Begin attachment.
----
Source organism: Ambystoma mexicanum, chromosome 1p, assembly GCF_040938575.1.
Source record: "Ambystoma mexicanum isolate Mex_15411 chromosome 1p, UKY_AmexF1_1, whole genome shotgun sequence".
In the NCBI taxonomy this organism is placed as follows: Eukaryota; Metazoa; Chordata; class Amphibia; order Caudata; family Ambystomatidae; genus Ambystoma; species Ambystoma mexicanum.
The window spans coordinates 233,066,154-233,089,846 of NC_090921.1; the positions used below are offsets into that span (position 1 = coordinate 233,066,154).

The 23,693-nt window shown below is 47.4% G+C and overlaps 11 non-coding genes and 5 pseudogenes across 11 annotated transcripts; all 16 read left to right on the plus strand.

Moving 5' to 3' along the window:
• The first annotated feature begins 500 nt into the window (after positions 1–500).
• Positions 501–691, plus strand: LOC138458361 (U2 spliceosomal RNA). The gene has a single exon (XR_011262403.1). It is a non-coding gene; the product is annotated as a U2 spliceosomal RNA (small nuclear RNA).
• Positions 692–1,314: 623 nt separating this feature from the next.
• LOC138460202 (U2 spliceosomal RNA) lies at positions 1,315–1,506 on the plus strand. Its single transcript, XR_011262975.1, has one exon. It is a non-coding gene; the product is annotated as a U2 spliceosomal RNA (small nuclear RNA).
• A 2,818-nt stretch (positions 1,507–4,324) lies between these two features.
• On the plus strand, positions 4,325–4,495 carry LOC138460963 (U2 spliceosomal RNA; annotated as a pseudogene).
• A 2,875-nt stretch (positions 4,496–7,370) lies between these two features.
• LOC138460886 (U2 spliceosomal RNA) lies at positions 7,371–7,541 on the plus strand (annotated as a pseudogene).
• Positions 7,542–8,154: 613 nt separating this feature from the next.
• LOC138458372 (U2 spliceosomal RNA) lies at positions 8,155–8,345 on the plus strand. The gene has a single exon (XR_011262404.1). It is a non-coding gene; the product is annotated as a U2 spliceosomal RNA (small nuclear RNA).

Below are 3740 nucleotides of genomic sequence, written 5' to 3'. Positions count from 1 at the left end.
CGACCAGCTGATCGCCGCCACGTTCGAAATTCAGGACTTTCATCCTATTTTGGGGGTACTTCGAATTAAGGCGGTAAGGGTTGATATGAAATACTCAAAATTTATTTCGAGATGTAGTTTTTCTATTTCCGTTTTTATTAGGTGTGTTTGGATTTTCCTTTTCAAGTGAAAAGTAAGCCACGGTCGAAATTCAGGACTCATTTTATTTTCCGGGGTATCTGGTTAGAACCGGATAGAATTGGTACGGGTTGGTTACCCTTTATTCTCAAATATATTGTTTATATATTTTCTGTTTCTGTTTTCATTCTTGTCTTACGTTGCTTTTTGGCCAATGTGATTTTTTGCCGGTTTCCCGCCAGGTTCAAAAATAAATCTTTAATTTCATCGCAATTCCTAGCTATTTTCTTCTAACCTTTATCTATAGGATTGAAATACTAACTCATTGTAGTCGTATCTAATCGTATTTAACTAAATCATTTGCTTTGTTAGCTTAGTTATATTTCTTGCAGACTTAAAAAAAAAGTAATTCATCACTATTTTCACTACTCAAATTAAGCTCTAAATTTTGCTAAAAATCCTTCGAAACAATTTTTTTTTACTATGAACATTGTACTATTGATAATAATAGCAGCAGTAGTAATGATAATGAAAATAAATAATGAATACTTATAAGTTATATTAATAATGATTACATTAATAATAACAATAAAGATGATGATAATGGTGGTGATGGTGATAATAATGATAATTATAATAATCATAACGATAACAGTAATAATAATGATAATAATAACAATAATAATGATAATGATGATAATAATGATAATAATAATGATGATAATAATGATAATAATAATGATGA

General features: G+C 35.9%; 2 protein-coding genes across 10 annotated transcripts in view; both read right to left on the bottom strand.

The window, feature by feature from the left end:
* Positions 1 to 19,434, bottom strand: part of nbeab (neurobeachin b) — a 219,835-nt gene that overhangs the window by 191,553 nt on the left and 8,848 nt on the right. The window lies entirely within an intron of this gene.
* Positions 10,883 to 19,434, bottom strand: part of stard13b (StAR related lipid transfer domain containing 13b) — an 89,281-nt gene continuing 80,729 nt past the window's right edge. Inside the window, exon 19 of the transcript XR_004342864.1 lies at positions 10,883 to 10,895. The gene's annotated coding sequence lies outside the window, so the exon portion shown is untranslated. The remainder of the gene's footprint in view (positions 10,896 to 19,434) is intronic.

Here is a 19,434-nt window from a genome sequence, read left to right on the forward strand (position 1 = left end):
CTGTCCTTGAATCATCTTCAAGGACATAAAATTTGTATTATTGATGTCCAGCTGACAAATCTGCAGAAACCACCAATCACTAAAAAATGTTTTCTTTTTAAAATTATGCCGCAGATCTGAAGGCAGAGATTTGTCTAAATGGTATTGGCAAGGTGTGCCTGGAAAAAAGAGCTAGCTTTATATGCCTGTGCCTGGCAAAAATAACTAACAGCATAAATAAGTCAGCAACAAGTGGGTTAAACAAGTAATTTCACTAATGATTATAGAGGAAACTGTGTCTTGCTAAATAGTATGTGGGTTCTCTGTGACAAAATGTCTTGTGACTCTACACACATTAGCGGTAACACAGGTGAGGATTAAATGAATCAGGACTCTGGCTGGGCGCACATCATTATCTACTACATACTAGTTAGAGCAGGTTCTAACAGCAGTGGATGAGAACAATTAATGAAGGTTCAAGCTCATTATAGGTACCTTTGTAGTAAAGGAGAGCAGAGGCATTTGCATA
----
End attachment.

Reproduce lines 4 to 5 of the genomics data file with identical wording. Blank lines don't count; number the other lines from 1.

The window spans coordinates 233,066,154-233,089,846 of NC_090921.1; the positions used below are offsets into that span (position 1 = coordinate 233,066,154).

The 23,693-nt window shown below is 47.4% G+C and overlaps 11 non-coding genes and 5 pseudogenes across 11 annotated transcripts; all 16 read left to right on the plus strand.